Sarasota Schools seeking $68 million in federal cash

Sarasota Herald-Tribune | by Ryan McKinnon | December 8, 2021

The Sarasota County School District is applying to receive $68 million in federal COVID-19 relief funding, which school leaders hope to use to get programs and systems in place that will offset the learning loss that has been a byproduct of the pandemic. 

On Tuesday, the Sarasota County School Board was briefed on a draft plan on how to use the money. One challenge with the grant is that it is non-recurring, so the money is a one-time boost and can’t be expected to fund salaries. 

That means a good chunk of the money will go toward professional development, curriculum and systems, and not necessarily to more staff or higher wages to carry out the remediation activities.

While much of it will go to support systems and not staff, Superintendent Brennan Asplen said the three-year grant length gave the district some wiggle room to use it on positions that they could later fund from the budget.  

Asplen said the district would use some of the money to open 10 new pre-kindergarten classrooms in the next year, at a cost of roughly $180,000 each, and get additional reading coaches and academic specialists into schools.

“It is non-recurring, but we have three years to figure out how to pay for that out of the general fund,” Asplen said.  

Once charter schools have received their share ($9.4 million), that leaves $58.6 million to offset the impact of COVID-19 on Sarasota County’s students.

The funding comes from the 2021-24 American Rescue Plan (ARP) Elementary and Secondary School Emergency Relief (ESSER) Fund. 

A closer look at how the district wants to spend the money:

$21.1 million to “JumpStart continuous learning.” This money is available for schools to specifically provide academic interventions for students who are behind grade level. 

$10.1 million toward student mental health needs. The money will go toward mental and behavioral health staff, programs to build students’ social and emotional skills, a “Youth Mental Health First Aid” program to teach educators how to help students in crisis.

The money will also fund professional development in implementing “restorative justice” programs that replace punishments like suspension or expulsion with strategies that address the behavior without removing students from school. 

$5.45 million for “progress monitoring, data management and professional development.”  Part of this will go toward streamlining data collection so the district can determine how effective academic remediation efforts have been since COVID-19 began. 

$5.27 million to expand the district’s Pre-Kindergarten programs, with an emphasis on supporting children with special needs. The ESSER funds will go toward hiring the staff to oversee the district’s expanded pre-kindergarten offerings.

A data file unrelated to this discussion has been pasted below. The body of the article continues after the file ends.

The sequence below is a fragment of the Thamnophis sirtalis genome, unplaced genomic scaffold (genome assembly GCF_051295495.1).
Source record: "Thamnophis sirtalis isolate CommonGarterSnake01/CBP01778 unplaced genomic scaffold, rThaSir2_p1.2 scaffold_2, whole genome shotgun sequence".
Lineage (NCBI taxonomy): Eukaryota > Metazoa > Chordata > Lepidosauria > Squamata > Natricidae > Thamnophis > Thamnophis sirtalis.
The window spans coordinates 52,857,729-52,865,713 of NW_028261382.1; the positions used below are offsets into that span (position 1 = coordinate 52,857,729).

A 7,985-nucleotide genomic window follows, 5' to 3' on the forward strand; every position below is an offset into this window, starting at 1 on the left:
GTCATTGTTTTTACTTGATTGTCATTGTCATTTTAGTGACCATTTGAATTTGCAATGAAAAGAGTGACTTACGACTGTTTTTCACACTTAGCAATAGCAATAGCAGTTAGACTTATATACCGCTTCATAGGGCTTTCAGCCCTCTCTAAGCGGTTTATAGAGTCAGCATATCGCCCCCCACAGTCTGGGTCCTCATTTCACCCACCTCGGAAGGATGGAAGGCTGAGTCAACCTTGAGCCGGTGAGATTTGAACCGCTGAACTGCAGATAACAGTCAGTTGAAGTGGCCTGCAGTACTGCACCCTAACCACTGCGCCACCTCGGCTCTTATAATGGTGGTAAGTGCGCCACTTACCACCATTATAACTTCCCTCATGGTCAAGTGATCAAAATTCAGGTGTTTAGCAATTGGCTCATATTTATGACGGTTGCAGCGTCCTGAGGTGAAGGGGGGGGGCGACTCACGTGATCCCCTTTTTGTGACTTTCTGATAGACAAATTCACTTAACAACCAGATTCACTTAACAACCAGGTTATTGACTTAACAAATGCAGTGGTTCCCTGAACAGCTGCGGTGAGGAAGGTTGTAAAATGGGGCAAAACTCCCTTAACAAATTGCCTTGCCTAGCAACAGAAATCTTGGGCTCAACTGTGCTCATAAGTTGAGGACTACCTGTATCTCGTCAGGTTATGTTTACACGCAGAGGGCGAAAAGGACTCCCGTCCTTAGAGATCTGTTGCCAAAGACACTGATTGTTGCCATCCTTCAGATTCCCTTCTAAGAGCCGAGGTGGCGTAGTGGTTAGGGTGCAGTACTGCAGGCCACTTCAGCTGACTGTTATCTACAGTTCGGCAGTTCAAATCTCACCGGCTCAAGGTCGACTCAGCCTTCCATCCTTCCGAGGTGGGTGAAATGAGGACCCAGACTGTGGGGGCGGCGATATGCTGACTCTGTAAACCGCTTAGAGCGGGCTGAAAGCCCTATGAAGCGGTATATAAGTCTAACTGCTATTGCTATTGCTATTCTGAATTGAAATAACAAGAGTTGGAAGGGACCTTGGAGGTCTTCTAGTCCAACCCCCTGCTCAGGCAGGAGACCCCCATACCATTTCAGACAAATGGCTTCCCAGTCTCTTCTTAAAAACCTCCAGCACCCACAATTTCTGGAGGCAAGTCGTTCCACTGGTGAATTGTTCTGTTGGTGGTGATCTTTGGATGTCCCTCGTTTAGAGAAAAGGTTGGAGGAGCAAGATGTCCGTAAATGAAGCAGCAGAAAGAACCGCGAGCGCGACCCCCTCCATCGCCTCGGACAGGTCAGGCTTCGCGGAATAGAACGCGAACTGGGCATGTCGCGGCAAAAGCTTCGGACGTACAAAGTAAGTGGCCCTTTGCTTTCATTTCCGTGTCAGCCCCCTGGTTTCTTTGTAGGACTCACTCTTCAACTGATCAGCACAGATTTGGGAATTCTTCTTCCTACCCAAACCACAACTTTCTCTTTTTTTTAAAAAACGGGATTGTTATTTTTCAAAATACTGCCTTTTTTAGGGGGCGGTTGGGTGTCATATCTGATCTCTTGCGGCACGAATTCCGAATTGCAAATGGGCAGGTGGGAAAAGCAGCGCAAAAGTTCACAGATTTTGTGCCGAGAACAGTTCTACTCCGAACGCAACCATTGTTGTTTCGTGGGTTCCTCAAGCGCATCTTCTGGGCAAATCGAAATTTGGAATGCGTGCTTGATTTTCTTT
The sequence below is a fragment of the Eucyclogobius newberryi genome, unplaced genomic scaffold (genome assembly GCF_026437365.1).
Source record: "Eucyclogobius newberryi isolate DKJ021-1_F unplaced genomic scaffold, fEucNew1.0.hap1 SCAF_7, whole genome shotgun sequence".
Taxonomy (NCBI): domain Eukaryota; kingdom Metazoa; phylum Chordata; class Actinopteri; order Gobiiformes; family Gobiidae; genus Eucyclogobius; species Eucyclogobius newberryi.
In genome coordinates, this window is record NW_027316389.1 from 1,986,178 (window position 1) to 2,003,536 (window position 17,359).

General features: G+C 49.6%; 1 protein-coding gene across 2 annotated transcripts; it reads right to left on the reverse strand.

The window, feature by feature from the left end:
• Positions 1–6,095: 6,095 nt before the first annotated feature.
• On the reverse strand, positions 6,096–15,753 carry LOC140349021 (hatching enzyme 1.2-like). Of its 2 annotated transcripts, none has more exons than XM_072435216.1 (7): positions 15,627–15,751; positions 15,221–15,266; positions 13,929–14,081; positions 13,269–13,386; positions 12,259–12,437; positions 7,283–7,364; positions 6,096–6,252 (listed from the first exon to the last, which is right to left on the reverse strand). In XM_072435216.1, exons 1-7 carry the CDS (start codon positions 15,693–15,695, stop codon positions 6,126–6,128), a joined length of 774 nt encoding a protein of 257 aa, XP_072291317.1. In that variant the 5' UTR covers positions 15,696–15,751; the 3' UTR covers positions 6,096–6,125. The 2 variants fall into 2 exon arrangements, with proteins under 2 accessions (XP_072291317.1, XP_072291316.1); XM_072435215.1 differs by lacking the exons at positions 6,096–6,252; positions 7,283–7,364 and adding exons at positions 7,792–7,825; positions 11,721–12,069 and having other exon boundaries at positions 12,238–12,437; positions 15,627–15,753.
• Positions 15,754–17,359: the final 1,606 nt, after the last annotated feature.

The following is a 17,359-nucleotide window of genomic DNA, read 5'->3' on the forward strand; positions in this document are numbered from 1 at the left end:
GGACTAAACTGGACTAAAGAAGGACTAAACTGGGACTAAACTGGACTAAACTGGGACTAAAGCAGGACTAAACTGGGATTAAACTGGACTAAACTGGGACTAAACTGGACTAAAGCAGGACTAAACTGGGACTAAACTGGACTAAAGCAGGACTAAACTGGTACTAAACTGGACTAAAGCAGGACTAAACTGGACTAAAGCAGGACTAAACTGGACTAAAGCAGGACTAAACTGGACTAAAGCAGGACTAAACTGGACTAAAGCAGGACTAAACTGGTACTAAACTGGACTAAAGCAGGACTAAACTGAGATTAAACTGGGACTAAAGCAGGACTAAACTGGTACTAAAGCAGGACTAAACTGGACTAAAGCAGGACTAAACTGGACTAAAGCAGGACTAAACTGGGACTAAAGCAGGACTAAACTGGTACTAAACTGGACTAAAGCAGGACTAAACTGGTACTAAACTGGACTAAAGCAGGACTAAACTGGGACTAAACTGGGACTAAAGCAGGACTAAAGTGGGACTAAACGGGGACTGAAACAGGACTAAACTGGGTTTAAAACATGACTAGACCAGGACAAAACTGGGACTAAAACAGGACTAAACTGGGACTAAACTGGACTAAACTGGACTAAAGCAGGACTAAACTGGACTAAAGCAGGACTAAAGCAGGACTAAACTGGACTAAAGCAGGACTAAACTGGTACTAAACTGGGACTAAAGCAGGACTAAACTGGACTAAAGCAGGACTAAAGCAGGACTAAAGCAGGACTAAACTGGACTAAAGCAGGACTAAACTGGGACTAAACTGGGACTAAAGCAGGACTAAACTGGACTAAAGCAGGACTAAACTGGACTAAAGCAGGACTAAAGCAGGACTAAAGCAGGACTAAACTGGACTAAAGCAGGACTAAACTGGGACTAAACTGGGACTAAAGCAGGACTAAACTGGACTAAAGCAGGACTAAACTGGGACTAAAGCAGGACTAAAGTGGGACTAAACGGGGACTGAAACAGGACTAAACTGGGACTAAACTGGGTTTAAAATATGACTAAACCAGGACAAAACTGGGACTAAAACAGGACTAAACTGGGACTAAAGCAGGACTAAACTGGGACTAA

$3.1 million for summer academic programs. Under the proposal, the district would be able to expand access to tutoring, homework help, enrichment activities, arts and physical education programs over the summer.

$3.4 million in “indirect” costs. Many of the programs that will be funded through the grant create indirect costs, like higher electricity costs for a school that stays open later or additional bus routes to a new summer program. The $3.4 million equates to 5% of the total grant, which is a rate set by the state.  

$1.2 million toward recruiting middle school and high school English/Language Arts teachers.

$639,729 for programs and professional development to help English language learners. 

$560,311 to hire a new staff member and system focused on aligning student interests with college and career opportunities. 

$489,433 to improve services for students with special needs. 

The district will be soliciting feedback on these proposals through surveys on its website from now until Dec 10. 

Board continues public comment debate 

The School Board again discussed its public comment policy. Board meetings over the past year have been unruly at times, with large groups of parents and community members at times disrupting meetings and speaking out against mask mandates, racial issues, and curriculum.  

New board Chairwoman Jane Goodwin revised a policy that the board had approved for advertisement last month.

The major changes, under the latest proposal, would:

  • Reduce the amount of time people can speak during public comment from three minutes to two minutes per speaker.
  • Limit the time for public comment to one hour.
  • Require people addressing the board to state their name, address, and to state if they are affiliated with any particular group.
  • Move public comment on non-agenda items to the end of the meeting. For example, if someone wanted to address the board about an item that the board was not discussing during the meeting, they could speak at the end of the meeting.

Board members Bridget Ziegler and Karen Rose oppose the changes, saying that they will limit public input and further divide the community.

Board members Goodwin, Shirley Brown, and Tom Edwards support the changes, saying that many members of the public have been deterred from attending board meetings over the last year because of disruptive behavior. 

The board will continue the discussion in January and will likely not vote on a new policy until February. 

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